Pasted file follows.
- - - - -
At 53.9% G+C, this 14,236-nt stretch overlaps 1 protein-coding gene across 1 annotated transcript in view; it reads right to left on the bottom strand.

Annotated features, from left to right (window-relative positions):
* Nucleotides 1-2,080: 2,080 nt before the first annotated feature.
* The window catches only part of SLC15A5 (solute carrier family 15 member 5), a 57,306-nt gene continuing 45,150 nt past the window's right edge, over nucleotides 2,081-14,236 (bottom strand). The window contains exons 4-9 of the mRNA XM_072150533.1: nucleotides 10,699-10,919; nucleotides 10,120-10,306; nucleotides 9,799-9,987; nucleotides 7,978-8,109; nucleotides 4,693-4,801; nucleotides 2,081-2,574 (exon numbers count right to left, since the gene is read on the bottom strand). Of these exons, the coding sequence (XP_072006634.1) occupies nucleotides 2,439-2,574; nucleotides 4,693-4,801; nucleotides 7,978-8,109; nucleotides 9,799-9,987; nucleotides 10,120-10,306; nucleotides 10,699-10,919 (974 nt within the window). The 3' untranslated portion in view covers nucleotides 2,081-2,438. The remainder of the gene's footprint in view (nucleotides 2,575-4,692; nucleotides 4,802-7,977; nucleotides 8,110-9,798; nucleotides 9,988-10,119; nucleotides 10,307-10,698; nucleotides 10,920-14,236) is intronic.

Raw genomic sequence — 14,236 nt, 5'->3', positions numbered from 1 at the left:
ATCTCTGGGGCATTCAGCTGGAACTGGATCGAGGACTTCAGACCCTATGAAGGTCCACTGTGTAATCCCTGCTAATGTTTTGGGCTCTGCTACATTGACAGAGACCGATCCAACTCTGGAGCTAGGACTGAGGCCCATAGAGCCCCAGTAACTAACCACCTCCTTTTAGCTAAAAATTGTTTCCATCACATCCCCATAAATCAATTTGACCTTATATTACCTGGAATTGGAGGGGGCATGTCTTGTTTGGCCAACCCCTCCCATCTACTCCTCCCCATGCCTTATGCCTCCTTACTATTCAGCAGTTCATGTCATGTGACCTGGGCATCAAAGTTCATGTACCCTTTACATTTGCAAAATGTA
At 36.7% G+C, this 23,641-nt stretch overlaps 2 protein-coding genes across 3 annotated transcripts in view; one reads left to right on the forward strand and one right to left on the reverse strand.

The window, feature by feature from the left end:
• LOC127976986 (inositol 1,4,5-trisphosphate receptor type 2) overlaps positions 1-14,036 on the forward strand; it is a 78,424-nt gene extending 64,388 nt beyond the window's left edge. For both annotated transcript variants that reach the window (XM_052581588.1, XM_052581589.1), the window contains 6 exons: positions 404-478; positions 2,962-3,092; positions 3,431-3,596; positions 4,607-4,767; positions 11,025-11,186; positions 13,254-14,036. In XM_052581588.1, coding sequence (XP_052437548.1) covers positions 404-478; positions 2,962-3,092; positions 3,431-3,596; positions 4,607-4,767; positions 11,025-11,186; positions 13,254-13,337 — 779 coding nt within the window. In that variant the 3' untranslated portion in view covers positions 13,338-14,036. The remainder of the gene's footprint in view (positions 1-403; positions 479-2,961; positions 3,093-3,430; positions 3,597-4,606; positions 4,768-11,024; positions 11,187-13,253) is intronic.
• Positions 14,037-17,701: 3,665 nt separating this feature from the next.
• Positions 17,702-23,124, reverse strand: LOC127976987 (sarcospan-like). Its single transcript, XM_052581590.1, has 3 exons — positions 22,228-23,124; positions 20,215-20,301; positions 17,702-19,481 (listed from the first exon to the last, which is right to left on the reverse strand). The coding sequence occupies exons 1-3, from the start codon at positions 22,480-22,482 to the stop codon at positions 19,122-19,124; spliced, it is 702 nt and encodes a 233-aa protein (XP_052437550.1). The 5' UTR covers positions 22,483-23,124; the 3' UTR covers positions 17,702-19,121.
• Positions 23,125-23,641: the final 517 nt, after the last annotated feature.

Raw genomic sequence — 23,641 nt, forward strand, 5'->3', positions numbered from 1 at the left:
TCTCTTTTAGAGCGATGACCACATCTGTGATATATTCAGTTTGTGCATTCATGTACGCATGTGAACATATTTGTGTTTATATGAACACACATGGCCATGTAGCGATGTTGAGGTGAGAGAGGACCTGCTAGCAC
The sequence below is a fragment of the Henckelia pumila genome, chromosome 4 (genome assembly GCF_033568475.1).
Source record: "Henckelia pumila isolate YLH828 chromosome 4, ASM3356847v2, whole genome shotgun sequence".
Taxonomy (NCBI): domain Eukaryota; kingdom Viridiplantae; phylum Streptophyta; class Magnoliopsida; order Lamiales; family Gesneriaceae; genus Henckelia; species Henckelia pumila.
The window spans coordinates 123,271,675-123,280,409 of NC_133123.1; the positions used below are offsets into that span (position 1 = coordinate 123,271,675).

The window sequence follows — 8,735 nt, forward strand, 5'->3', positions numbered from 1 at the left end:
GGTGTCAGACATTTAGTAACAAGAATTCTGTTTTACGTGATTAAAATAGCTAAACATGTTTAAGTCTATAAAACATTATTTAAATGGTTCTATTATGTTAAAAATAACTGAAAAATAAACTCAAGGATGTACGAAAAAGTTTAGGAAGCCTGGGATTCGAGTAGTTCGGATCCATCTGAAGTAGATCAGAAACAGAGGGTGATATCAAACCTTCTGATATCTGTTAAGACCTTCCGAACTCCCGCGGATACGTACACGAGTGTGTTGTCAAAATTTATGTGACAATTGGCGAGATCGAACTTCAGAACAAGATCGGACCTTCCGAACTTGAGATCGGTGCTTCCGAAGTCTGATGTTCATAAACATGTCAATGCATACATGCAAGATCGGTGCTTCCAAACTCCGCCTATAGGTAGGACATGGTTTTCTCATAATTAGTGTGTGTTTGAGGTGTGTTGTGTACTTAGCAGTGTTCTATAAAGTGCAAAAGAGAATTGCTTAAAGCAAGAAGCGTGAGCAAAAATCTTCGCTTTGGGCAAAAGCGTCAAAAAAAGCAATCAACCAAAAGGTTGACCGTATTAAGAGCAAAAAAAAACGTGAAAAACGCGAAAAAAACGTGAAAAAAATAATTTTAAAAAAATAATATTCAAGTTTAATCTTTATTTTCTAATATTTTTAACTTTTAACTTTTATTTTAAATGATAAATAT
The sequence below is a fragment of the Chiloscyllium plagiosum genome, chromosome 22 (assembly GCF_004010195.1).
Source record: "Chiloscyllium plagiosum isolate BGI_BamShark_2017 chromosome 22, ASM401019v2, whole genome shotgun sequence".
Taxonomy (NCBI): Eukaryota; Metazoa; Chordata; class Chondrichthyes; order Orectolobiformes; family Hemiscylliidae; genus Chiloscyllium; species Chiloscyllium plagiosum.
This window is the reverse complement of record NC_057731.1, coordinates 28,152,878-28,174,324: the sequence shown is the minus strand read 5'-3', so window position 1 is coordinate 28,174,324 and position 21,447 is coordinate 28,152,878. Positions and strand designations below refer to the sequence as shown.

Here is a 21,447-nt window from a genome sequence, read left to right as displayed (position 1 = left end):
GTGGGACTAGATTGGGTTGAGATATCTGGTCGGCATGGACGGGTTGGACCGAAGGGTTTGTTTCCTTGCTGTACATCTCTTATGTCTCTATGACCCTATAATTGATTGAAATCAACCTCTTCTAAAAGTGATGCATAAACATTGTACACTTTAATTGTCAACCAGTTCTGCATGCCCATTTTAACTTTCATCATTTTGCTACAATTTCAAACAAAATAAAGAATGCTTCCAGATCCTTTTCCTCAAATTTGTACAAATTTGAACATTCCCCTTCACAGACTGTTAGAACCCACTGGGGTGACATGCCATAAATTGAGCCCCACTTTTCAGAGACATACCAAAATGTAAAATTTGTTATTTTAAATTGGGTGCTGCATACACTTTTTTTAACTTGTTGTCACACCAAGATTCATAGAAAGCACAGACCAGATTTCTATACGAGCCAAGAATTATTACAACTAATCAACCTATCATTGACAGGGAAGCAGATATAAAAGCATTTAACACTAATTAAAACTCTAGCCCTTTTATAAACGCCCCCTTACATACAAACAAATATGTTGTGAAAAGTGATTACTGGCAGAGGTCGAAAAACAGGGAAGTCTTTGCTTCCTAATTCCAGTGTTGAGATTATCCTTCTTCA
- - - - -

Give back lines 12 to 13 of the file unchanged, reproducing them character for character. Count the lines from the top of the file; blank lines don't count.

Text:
• Positions 23,125-23,641: the final 517 nt, after the last annotated feature.

Raw genomic sequence — 23,641 nt, forward strand, 5'->3', positions numbered from 1 at the left: